Put all of your technical writing skills to use by cleaning up your selected guide(s). Click the “edit” button in the upper right-hand corner of the guide to edit it. Remember to be clear and concise, and don’t use any jargon. We want anyone to be able to repair their stuff—so write inclusively so that anyone from your kid brother to your grandmother could follow your guide.
For help on writing, or to brush up on your technical writing skills, check out our Technical Writing Handbook. Don’t worry, this book won’t burn a hole in your wallet—it’s a free PDF download, although you’ll have to fend for yourself with the robots and zombies found inside.
Below, we break down each flag and provide a few examples of the types of improvements you should make.
Many guides have solid instructions, but just need a grammatical boost. Watch for the following:
Missing Articles - Articles are those little words in front of nouns, like the, an, and a. Articles tell your brain that a noun is coming. (We not robot, after all.)
Bad: Disconnect cord from wall.
Good: Disconnect the cord from the wall.
Incomplete Sentences (Sentence Fragments) - Make sure every sentence expresses a complete. (See what we did there?)
Bad: And now four tabs along the upper edge.
Good: Disconnect the four tabs along the upper edge.
Missing or Incorrect Punctuation - Oh, boy. Need we explain how crucial those commas and periods can be?
Bad: Remove the display using rubbing alcohol clean any remaining adhesive from the back side.
Good: Remove the display. Using rubbing alcohol, clean any remaining adhesive from the back side.
Incorrect Spelling or Capitalization - When writing instructions, it’s important to get the details right.
Bad: Use a philips #00 screwdriver to remove the 3.5 mm drive tray screw.
Good: Use a Phillips #00 screwdriver to remove the 3.5 mm drive tray screw.
Hastily written guides run astray in all kinds of ways. Here are a few to watch out for:
Passive Voice - Writing instructions means giving commands. If in doubt, start off with a verb.
Bad: The three lower tabs can be pried apart to separate the rear case.
Good: Pry apart the three lower tabs to separate the rear case.
Overly Wordy Text - Keep it concise.
Bad: In the event that you completely remove the display away from the chassis without first carefully disconnecting the display cable, you may accidentally damage the display cable.
Good: Before removing the display, be sure to disconnect the display cable, or you may damage it.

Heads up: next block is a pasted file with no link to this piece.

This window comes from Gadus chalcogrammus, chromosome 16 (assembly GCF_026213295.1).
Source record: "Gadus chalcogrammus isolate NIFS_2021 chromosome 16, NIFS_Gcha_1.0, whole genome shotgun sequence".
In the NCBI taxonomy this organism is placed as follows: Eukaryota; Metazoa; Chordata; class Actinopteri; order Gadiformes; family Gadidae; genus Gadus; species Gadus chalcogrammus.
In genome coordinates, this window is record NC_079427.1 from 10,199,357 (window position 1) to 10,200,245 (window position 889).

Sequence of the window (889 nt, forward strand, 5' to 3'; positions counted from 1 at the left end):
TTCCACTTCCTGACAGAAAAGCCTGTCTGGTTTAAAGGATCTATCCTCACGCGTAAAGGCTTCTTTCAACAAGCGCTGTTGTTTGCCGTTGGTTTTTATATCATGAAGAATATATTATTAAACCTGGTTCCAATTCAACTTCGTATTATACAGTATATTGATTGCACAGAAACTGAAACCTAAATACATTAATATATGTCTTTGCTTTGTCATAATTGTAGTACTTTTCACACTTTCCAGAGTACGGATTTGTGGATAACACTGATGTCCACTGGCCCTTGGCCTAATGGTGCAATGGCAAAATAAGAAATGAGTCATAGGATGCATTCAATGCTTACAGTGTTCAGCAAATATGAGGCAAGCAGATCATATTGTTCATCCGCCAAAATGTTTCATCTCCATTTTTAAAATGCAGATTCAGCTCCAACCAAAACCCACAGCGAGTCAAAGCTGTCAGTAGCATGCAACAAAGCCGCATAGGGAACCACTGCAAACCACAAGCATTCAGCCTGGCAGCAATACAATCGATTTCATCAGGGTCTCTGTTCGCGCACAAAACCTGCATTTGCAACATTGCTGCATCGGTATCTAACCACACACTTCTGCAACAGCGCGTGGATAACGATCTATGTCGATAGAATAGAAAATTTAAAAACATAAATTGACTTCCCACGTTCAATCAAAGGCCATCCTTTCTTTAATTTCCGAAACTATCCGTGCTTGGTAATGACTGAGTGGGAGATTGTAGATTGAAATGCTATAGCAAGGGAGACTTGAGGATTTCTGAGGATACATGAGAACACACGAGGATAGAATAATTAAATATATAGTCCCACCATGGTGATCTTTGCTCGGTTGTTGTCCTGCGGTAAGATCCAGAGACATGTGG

Unclear Directions - For clarity, use words for quantities and numbers for measurements.
Bad: Remove the 3 12 mm Phillips #0 screws.
Good: Remove the three 12 mm Phillips #0 screws.
Insufficient Directions - Without being overly wordy, give enough detail to perform the procedure correctly.
Bad: Pull the cable out.
Good: Remove the cable by holding down its release tab and pulling it straight out.
Some authors are so eager to write instructions, they forget to establish context. For a proper introduction, think about what you’d tell a friend who was about to start this repair. For example:
When or why might this repair be needed?
What problem(s) would this repair likely resolve?
Are any special skills required? (Soldering, etc.)
Is there anything else unusual about this repair?
Use colored bullets that match your markup, so readers know right where to look.
Use markup colors in ROYGBIV order. For each new step, start over with red.
Use markup sparingly. It's only appropriate when the photo alone can't communicate the necessary information.
A few things that might be useful
Right under the list of parts and tools on a guide (directly above the photo in the first step) is a PDF button. This will allow you to print guides in a neat fashion for "before" and "after" comparisons or for any on-paper editing you might like to do before digitizing.
We're here to help. You can always email us at any time! Don't be shy about asking for help.
Let us know when you've finished!
Once you’ve finished your project, remove the flag(s) that you addressed and send us an email letting us know that you're done, along with a short summary of the changes you made. We’ll look it over to make sure everything is in order. Don’t remove the "Student in Progress" flag—we’ll take care of that for you. Additionally, if you’d like feedback on your work, just ask!
Well this is awkward!
Nothing slows up an editing party like the ghost of guides past showing up. Make sure you’ve followed all the guidelines closely, so we don’t need to revert and undo your edits. Take a few moments to review the instructions before you email us at techwriting[at]ifixit[dot]com letting us know you’re done editing—that way, everything can be awesome!